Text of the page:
A real dog problem
Dogs are said to be men’s best friends and in many cases they are. They are intelligent animals and can be trained to obey commands and make good guardians of properties and family members especially for the little ones.
However, there is an emerging problem in Samoa where people own dogs but are training them properly or keeping them on a leash so they do not attack members of the public.
The Samoa Observer team spoke with a number of people on the dog issue. Some spoke about how they have stopped talking afternoon or morning walks because they are just too scared of dogs. Little children are afraid to go to the local store because of the dogs they encounter on the route.
Owning a dog is a good thing, sometimes dogs are considered family members however the owners responsibilities does not stop at just feeding the dog. If someone owns multiple numbers of dog then they have to ensure that they have a fence around their compound.
Dogs are territorial and will attack strangers thinking that they are trespassing and in some circumstances these could be children. Police have issued a warning that unlicensed dogs would be taken to the pound and shot and if licensed dogs are captured on the streets then they would be shot if the owners do not lay claim to their so-called pets.
Some may argue that this is a really cruel method of dealing with the situation and suggestions have been made to cage the animals but this has not happened because this method is considered too costly and the facilities are not there yet.
People need to take responsibility if they wish to own dogs. They need to get their dogs vaccinated and sterilised (de-sexed) to avoid an influx in the dog population at home. That is the best solution for having one or two dogs only and keeping the stray dog numbers down as well.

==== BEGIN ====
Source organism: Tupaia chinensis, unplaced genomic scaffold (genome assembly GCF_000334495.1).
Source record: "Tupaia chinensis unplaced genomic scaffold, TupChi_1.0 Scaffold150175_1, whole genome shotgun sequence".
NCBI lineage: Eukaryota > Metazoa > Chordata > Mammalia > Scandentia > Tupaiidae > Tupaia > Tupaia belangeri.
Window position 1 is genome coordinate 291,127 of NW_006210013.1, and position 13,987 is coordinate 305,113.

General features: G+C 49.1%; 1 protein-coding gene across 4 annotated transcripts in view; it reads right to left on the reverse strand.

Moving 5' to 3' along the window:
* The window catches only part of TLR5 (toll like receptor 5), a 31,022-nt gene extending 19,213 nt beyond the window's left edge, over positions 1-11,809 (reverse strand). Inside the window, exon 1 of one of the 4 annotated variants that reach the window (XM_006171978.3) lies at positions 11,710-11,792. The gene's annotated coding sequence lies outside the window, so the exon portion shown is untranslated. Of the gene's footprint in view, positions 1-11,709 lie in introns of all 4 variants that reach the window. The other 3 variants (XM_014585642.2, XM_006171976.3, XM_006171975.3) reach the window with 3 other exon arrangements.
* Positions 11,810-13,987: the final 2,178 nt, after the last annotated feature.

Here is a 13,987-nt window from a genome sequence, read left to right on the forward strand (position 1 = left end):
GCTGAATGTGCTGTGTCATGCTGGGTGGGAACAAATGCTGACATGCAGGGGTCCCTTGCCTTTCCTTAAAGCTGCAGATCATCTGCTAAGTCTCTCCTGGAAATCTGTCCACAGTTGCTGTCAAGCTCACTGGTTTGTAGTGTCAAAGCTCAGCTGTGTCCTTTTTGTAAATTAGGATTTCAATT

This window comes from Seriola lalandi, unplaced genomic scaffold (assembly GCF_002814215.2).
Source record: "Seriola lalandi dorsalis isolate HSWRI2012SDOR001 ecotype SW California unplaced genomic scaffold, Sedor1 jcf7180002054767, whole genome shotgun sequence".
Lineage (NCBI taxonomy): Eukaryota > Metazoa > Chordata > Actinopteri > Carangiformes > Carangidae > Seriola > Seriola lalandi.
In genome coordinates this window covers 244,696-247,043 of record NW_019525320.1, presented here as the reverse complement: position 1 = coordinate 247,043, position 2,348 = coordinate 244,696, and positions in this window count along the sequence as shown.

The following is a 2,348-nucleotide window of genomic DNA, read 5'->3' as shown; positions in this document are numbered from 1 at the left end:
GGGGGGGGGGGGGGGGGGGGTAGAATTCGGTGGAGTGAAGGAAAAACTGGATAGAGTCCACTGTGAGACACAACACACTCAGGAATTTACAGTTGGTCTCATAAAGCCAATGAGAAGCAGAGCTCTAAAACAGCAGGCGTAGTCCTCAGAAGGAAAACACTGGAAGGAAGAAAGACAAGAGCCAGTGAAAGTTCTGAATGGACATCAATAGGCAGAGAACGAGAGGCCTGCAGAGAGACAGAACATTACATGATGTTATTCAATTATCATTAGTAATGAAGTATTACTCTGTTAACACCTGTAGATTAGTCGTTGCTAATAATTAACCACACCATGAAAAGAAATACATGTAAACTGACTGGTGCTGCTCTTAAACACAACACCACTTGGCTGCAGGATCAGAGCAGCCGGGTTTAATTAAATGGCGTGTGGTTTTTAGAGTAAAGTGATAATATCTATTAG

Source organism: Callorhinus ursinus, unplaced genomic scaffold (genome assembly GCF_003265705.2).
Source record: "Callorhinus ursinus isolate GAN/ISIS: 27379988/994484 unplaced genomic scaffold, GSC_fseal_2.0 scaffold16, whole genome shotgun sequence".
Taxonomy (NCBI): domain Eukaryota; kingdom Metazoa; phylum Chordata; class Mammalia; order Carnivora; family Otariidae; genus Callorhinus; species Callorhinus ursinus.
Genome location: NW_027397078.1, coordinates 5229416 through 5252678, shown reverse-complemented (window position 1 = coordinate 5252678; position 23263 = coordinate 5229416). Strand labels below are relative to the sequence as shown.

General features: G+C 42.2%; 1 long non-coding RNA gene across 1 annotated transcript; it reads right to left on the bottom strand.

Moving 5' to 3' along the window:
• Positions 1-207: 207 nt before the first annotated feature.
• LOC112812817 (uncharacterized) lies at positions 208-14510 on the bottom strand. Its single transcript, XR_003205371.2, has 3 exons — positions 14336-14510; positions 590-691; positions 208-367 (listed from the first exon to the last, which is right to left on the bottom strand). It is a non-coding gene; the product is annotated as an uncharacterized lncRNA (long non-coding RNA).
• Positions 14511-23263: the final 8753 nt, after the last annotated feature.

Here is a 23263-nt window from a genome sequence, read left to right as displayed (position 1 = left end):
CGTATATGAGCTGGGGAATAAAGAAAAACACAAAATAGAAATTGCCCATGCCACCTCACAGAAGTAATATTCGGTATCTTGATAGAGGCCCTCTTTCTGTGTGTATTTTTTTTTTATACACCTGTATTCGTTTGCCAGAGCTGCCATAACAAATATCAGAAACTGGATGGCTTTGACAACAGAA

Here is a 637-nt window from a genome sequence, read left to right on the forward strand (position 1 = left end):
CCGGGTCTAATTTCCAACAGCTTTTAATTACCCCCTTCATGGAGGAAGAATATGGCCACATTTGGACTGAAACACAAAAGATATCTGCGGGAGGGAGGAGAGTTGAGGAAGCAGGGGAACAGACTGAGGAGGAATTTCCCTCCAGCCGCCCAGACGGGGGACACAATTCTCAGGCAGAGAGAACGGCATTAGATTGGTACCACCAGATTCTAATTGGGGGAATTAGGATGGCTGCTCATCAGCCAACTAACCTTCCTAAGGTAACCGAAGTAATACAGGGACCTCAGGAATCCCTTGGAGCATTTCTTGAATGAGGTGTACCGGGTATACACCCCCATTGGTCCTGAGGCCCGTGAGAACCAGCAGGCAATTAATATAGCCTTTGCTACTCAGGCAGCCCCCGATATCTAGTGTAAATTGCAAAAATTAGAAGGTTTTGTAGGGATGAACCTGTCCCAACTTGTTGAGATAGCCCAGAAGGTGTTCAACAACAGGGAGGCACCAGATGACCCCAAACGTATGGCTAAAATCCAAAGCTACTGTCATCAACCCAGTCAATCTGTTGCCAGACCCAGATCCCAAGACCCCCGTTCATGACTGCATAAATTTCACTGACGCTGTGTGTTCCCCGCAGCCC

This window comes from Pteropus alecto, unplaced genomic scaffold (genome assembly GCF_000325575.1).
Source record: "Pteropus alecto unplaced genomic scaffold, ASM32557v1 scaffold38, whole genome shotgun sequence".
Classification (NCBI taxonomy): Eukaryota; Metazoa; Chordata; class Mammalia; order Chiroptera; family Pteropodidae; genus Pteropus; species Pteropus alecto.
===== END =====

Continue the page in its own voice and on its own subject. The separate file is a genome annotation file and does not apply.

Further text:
Dogs can give birth every six months. You can do the math when there are strays around. Strays and even pets become a nuisance especially around the rubbish that is heaped for collection day. Children are even more at risk because sometimes to avoid dogs they run onto the road.
A study has found that in many developing nations like Samoa, dogs present a significant issue in terms of human health, safety and animal welfare. The study assessed attitudes towards dogs and their management in Samoa, using a questionnaire. It demonstrated that Samoa has one of the world's highest recorded levels of household dog ownership at 88 per cent but a comparatively low rate of vaccination (12 per cent) and sterilisation (19 per cent).
Those interviewed believe dogs were important and should be considered part of the family; however most households reported that their dogs were kept for protection (79 per cent). There was a clear skew in the sex distribution. The dog population showed a strong male bias (71 per cent) suggesting females are removed from the population.
Of those surveyed only 16 per cent had received any education about dogs and their management and overall the respondents showed a clear disparity between attitudes and behaviour such as the majority believe dogs should be vaccinated (81 per cent) yet most dogs in this sample (72 per cent) had never been to a veterinarian.
Overall, there was a willingness to manage the free-roaming dog population which was considered by many to be a nuisance, however there were few enforceable mechanisms by which this could occur and most dogs were not confined. Harm or killing of dogs was relatively commonplace with 30 per cent of households reporting they knew someone who had harmed or killed a dog and 26 per cent of respondents indicating they believed harming or killing dogs was good for Samoan society, presumably by reducing problems associated with the free-roaming population.
Dog bites were relatively frequent in Samoa and reports from two hospitals indicated a frequency of 37 new bites per annum requiring hospitalisation per 10,000 head of population. Furthermore, the study outlines strategies and further research that could be considered to improve dog welfare and reduce the need to harm or kill dogs, namely improvements in veterinary provision and dog-focused education.
Samoa needs legislative controls to deal with the issue of not only dogs but all animal ownership. The government has a role in ensuring the safety of the people and also of the animals. But above all, all dog owners need to take responsibility and start putting them on a leash if they do not have a fence for the safety of the public.
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